With Safestrap bringing custom recovery functionality to the AT&T and Verizon Wireless variants of the Samsung Galaxy S5, it's high time we covered this process for all other versions of the GS5.
The Galaxy S6 won't hit shelves until later this spring, but that didn't stop the Android community from working its magic and pulling a handful of apps from the device's stock firmware. Several of these apps rely on framework elements that aren't present on current-generation Samsung Galaxy devices, but the new version of the Smart Remote app can be installed without much difficulty.
The Galaxy S5's screen is truly a feat of modern technology. It uses what is known as an AMOLED display—an acronym for Active-Matrix Organic Light-Emmitting Diode. In short, this technology means that every individual pixel on your phone's screen emits its own light. This is a break from the traditional LCD technology that requires a backlight for any pixels to be visible.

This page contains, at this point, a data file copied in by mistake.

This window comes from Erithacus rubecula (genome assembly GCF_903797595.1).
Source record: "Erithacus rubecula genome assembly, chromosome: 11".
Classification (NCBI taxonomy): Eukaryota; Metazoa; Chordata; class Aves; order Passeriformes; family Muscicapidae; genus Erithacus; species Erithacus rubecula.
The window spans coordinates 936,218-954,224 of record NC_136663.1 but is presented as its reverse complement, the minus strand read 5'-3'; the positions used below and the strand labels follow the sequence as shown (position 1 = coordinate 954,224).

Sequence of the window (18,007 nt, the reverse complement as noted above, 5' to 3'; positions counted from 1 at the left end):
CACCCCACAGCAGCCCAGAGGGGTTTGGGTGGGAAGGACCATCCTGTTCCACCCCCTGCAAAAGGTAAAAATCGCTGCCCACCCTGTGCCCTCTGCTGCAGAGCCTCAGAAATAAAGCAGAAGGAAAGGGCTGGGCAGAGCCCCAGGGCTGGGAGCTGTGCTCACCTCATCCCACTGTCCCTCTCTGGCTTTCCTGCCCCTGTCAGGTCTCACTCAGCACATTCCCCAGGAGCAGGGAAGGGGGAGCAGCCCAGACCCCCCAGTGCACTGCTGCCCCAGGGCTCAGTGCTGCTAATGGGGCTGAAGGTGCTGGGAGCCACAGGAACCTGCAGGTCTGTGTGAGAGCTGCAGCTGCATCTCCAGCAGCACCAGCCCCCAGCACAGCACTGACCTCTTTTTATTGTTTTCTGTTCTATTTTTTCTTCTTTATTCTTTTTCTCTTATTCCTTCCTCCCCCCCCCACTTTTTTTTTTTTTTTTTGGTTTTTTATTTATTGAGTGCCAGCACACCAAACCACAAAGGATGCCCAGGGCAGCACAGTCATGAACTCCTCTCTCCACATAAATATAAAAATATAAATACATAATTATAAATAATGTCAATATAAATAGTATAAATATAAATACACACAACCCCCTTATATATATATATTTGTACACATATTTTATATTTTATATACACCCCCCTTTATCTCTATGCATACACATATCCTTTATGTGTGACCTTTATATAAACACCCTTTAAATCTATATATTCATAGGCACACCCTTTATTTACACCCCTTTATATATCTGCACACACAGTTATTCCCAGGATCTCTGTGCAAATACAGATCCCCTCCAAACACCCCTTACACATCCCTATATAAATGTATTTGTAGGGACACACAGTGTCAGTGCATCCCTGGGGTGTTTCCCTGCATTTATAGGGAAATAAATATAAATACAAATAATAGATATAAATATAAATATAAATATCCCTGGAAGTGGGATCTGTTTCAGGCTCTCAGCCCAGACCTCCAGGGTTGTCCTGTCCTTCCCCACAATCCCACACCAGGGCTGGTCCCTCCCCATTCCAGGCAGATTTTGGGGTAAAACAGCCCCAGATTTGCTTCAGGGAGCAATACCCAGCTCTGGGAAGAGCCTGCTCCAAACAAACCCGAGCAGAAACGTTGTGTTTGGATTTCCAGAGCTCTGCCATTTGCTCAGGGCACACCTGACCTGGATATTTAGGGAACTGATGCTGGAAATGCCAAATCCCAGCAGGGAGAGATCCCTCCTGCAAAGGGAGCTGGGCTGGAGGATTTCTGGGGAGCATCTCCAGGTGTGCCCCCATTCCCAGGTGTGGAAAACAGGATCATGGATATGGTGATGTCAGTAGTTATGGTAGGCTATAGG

When you're on a limited data plan, bumping up against your monthly cap is a major concern. Overage fees are incredibly high these days, and being throttled down to 2G coverage almost renders a smartphone completely useless.
When it comes to added features, no manufacturer out there can hold a candle to Samsung. Whether it's a remote control for all of your electronics, a heart rate and stress level monitor, or a seemingly-magical stylus, Galaxy devices always have as much functionality as possible packed in.